Storing data in a database is one thing. When I want to use common tools, such as my favorite machine learning library (scikit-learn) I need to represent the data as arrays in memory, which is yet another data processing (or "data preparation") step -- getting the relevant subset of data "out" again. This is why it's also important to think about data storage carefully, since going back and rebuilding databases can be a huge time sink as well.
That's my brief take on "data preparation," and as you can see, there are a lot of steps involved before we can move on to the really exciting parts of a data-related project: descriptive, exploratory, inferential, and predictive analyses (or maybe even causal and mechanistic studies).
Clare Bernard: This is spot on from everything we’ve seen. Over the past 20 years, companies have invested an estimated $3-4 trillion in IT systems to automate and optimize key business processes. These systems, which are largely dedicated to a single business function or geography, generate enormous amounts of disparate data that is typically stored in one or more data lakes or warehouses. Now, with billions being invested in Big Data storage and access and next-generation analytics platforms, companies are beginning the analytic prosecution of the data stored in these centralized systems. However, the variety of data collected leads to natural silos, which are rapidly becoming a bottleneck for analysis. This how and where you get to the 80% data preparation number. Organizations are quickly discovering that while data lakes may help their ability to manage information by placing data in one location, without proper attention to the curation of the data, these lakes can turn into expensive, unproductive data swamps. We’ve built Tamr specifically to address this -- a sustainable, scalable data integration system capable of automating the collection, organization and preparation of enterprise-wide data (supplier, customer, product, financial, etc.).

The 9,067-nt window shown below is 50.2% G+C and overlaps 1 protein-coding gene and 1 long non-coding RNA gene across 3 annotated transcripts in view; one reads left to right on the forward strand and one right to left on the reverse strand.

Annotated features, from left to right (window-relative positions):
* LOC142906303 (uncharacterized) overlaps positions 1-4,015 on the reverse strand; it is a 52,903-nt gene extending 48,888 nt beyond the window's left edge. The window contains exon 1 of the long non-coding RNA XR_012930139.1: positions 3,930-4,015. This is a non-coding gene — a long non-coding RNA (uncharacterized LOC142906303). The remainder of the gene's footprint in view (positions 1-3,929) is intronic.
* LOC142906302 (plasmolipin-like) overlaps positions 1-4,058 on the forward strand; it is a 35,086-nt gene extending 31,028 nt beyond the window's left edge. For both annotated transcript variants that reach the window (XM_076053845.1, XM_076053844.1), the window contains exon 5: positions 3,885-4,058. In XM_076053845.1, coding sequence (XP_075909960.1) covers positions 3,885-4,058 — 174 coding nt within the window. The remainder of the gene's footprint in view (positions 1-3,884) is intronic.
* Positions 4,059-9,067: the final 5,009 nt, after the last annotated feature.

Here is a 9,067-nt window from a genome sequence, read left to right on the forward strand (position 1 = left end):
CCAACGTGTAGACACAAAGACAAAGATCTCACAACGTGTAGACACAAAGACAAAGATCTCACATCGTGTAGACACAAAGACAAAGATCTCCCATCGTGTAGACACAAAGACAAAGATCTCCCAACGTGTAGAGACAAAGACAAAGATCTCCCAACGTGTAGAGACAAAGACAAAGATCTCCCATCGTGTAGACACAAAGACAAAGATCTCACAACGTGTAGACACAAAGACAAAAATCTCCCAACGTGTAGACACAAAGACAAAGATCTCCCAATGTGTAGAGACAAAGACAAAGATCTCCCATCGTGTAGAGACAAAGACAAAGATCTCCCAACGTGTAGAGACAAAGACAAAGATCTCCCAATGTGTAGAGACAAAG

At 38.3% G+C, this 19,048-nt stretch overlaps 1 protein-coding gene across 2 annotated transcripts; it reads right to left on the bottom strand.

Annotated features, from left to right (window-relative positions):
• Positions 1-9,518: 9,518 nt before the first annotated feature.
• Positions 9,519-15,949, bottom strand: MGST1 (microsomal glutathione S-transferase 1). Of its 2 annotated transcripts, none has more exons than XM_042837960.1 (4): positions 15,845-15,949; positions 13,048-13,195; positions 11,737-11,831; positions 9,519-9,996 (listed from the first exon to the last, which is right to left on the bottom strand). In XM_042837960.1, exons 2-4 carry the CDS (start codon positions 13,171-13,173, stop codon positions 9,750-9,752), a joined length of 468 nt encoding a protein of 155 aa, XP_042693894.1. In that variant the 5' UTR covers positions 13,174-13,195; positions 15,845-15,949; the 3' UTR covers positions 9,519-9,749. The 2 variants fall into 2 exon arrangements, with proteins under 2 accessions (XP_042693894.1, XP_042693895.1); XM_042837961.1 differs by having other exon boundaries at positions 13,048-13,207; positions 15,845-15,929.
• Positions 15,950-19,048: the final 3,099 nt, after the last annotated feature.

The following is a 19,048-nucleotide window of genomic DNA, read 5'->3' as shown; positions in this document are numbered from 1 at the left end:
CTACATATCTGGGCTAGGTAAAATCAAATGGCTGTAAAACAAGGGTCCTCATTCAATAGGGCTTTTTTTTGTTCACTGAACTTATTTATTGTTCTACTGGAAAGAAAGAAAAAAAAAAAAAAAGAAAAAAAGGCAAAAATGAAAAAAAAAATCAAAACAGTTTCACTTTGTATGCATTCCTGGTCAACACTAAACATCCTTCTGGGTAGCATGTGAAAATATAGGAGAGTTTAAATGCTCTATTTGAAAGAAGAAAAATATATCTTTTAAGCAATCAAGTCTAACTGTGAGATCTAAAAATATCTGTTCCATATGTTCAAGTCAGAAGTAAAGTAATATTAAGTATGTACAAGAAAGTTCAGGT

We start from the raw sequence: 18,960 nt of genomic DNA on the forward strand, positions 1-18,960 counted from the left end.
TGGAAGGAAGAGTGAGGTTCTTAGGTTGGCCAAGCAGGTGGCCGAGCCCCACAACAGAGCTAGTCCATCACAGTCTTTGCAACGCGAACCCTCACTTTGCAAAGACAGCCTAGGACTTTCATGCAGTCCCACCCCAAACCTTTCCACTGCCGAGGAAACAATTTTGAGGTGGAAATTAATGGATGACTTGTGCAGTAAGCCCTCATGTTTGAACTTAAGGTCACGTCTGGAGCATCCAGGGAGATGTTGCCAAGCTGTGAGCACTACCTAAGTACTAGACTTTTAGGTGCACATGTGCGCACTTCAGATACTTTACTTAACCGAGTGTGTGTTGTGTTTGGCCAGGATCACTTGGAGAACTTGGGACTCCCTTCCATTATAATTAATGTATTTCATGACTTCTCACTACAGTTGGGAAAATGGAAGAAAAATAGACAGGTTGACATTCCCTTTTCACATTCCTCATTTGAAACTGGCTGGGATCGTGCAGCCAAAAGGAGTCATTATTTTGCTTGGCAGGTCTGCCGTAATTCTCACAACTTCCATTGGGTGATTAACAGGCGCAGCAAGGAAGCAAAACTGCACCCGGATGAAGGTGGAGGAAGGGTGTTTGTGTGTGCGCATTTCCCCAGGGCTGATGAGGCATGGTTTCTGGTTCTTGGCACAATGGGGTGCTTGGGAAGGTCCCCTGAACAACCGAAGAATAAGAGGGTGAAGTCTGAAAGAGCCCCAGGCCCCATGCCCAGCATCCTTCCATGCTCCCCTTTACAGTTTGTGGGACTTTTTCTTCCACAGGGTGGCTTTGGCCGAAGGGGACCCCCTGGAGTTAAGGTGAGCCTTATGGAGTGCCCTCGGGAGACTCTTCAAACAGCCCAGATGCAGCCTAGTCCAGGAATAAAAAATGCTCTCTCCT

Joe Boutros: During the course of the last year, our team has spoken with hundreds of data professionals at all levels, from students to hardcore quants. As data.world is focused on helping with first-mile data problems, the topic of data preparation comes up quite often. The 80% figure comes up so frequently that it has become somewhat of an inside joke in our office. There is an oft-cited 2014 New York Times article about "data janitor work" that mentions "interviews and expert estimates" claiming data preparation takes 50%-80% of a data scientist's time. But I've seen traces of this claim from before this article was published. I am left to conclude that:
- Yes, data preparation truly is a mammoth part of the data practitioner’s job (80% is just such a nice sounding number!)
- Data preparation can be tedious, repetitive, fraught with error and misunderstanding, so it isn’t always the most fun part of the job. But misery loves company and it is fun to complain about!
Data preparation is quite a broad concept that encompasses things such as:
- collection methodology
- formatting (strings, numbers, delimiters, etc)
- normalization (acronyms, typos, formatting, encoding, null/empty, etc)
- filling in / removing missing values
- merging multiple datasets / sources
- time series expansion
- specific preparation methods depending on analytical technique
Whew! No wonder it’s such a big part of the job!